Using Scene Cards to Cut through the Bullshit

Editing sucks.

You’ll hear every author ever admit it before they flow into a huge diatribe about why it’s still the most important part of creating a novel, how it polishes the rough diamond of your work, etc, etc.

Don’t get me wrong, I don’t disagree­. They’re absolutely right. I just don’t intend to spend six paragraphs saying “no seriously, you need to edit” to an audience that has grasped the concept already.

Editing still sucks. However, if you stick to the scene card method, it doesn’t have to be unbearable.

These are far more effective than any other tecnique…


As soon as I brought my little bundle of rage and quills home, I found myself at somewhat of a loss on what to feed him. Sure, I’d done some cursory research to ensure he would be a good fit for me, but not much deeper than “eats cat food” and “drinks water”. Could it be more complicated than that to keep a hedgehog happy and healthy?

Oh, it can.

Turns out, you don’t want to just drop a bit of kibble in their cage and be done with it. A quick glance around breeder sites, pet sites, and forums…


Let’s open on one solid premise: workshopping is fantastic.

The awesomeness of thrusting your rough, unpolished work at other frazzled writers isn’t exactly intuitive. You’ve just crawled out from under your keyboard after months of self-doubt and creative despair, only now to share this with strangers. Even so, it’s hard to improve anything inside a vacuum. Running your work past others is invaluable to figuring out if that “proctologists in space” concept translates as well to the page as it sounds in your head.

Spoilers: It doesn’t.

Try not to roll your eyes at me, internet, but I hear a legion of young…


So, I typed my last revision, reread my last paragraph, and closed the final scene of my manuscript with an exhale I could feel to my bones. Guess who was ready to waste the time and effort of their closest friends and family members?

I might not be an almighty guru of writing, but I have made enough critical mistakes at this point in the game to know a thing or two. Learn from my mistakes.

Happy to help. Really.

My first mistake


A note on character suffering

As a former writing coach and current workshop extrodinaire, I’ve read a lot of crappy novels. I don’t mean that in a derogatory way. There’s nothing permanent about that descriptior. God knows anything can be fixed in revision. However, despite hours of effort and inspiration, most first novels I read suck.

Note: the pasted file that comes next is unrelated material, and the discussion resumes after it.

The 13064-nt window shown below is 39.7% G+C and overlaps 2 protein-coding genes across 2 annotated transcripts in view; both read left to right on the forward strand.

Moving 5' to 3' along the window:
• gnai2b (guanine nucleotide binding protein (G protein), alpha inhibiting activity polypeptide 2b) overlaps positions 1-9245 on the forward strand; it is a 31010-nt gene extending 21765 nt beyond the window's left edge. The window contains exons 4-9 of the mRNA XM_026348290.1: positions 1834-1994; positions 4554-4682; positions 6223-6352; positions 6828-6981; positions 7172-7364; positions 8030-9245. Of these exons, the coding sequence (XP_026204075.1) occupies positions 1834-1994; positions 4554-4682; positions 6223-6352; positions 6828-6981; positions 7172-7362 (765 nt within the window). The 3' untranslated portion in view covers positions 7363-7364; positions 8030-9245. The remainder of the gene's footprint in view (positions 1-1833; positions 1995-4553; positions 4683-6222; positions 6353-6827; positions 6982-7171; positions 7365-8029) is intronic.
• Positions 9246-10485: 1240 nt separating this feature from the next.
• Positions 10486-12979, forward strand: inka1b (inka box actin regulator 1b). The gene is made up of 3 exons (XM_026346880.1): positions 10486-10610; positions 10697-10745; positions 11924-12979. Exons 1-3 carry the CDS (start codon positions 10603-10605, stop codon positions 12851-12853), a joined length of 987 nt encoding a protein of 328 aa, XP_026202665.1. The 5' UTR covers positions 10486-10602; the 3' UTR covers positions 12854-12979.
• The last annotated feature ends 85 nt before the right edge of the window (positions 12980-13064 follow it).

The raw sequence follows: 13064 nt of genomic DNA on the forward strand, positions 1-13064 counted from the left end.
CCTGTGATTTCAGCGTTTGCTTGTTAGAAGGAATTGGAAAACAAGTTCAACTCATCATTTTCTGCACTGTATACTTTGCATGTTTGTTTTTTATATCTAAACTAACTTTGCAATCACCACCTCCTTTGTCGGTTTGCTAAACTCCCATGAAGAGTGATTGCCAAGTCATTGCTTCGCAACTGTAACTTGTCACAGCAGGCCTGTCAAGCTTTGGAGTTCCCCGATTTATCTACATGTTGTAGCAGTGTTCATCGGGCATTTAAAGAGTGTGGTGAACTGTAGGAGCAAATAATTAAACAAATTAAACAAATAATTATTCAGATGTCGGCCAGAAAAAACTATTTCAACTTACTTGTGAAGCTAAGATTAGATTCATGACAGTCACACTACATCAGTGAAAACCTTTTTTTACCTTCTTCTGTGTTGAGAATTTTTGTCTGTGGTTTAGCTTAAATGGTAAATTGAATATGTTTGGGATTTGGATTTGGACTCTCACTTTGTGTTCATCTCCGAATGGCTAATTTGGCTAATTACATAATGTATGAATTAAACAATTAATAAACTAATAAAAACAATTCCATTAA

There’s one core issue I’ve discovered is damn near universal to these well-intentioned but painfully boring time pits. Despite providing an antagonist or a central problem, beginner authors are damn near allergic to letting their characters suffer. …


If I had to pick the one thing that prevented me from starting to write, I’d have to say it was actually sitting down to write. Obtuse, yes? When I talk to writing buddies about grinding out my fourth manuscript, I can see the stymied frustration coiling within them. Inevitably, the topic shifts to the real reason they haven’t written that novel they’ve had in their heads for years: it really sucks to sit down and actually do it.

I haven’t forgotten the days of endless plotting, only to stare at my laptop and feel inertia settle over me. I…


People are tricky. Regardless of whether you’re a plot first or a character first writer, it can be a challenge nailing down a human being. Whether you need them to function as a robust and dynamic protagonist or tap dance in and out of a scene as a side character, there’s a lot of details to remember much less use effectively. Everyone has fears and wants and quirks, often at odds with the fears and wants and quirks of those around them. How do you keep track of all of that?

Put it down, Hemingway. We’re not quite there yet.

One of the most common resources to tackle this…


Conflict is the oxygen books breathe. Without it, characters become cardboard cutouts and plotlines meandering tours of someone else’s fantasy. Every scene should have conflict. Ever read a book that was great, but parts seemed to drag? Nine times out of ten, it was because the conflict fizzled out.

For a beginning writers it is hard to incorporate conflict even once you’ve accepted it’s necessity. Conflict opportunities can be hard to spot and even harder to use. As will all things, however, practice makes perfect.

Understanding Conflict Types

Now that we’re certain we can use any conflict we find, we’ll need to cover…


Confession: I cringe writing exposition.

Maybe it’s just that I’m not good at it. Maybe it’s the legacy of catching myself regaling my peers with purple prose during middle school. Maybe it’s the part of me that wants to snap at the reader, “She was in a coffee shop. What did it look like? Like a coffee shop. Just pick one and imagine it– I’ve got things to do.”

It’s frustrating, sitting in front of a screen and trying to come up with something to satisfy and ground my readers, yet knowing it has relatively little relevance to what I…

Alicia Parry

Writer, library worker, general enthuser.

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